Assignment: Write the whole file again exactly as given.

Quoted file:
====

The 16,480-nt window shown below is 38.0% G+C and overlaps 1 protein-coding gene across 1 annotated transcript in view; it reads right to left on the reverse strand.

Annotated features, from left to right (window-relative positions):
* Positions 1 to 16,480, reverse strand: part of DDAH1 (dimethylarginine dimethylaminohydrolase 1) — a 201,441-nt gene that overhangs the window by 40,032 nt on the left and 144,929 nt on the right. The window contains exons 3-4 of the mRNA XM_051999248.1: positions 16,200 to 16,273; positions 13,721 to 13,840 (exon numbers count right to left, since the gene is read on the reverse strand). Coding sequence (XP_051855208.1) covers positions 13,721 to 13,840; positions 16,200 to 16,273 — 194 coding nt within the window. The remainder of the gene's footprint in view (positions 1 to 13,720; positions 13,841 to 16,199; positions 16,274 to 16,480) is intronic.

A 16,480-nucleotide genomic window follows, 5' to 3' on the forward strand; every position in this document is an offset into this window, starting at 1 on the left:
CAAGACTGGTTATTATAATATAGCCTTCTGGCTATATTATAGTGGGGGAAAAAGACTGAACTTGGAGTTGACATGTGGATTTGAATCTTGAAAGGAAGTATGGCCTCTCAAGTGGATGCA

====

The 16,480-nt window shown below is 38.0% G+C and overlaps 1 protein-coding gene across 1 annotated transcript in view; it reads right to left on the reverse strand.

Annotated features, from left to right (window-relative positions):
* Positions 1 to 16,480, reverse strand: part of DDAH1 (dimethylarginine dimethylaminohydrolase 1) — a 201,441-nt gene that overhangs the window by 40,032 nt on the left and 144,929 nt on the right. The window contains exons 3-4 of the mRNA XM_051999248.1: positions 16,200 to 16,273; positions 13,721 to 13,840 (exon numbers count right to left, since the gene is read on the reverse strand). Coding sequence (XP_051855208.1) covers positions 13,721 to 13,840; positions 16,200 to 16,273 — 194 coding nt within the window. The remainder of the gene's footprint in view (positions 1 to 13,720; positions 13,841 to 16,199; positions 16,274 to 16,480) is intronic.

A 16,480-nucleotide genomic window follows, 5' to 3' on the forward strand; every position in this document is an offset into this window, starting at 1 on the left:
CAAGACTGGTTATTATAATATAGCCTTCTGGCTATATTATAGTGGGGGAAAAAGACTGAACTTGGAGTTGACATGTGGATTTGAATCTTGAAAGGAAGTATGGCCTCTCAAGTGGATGCA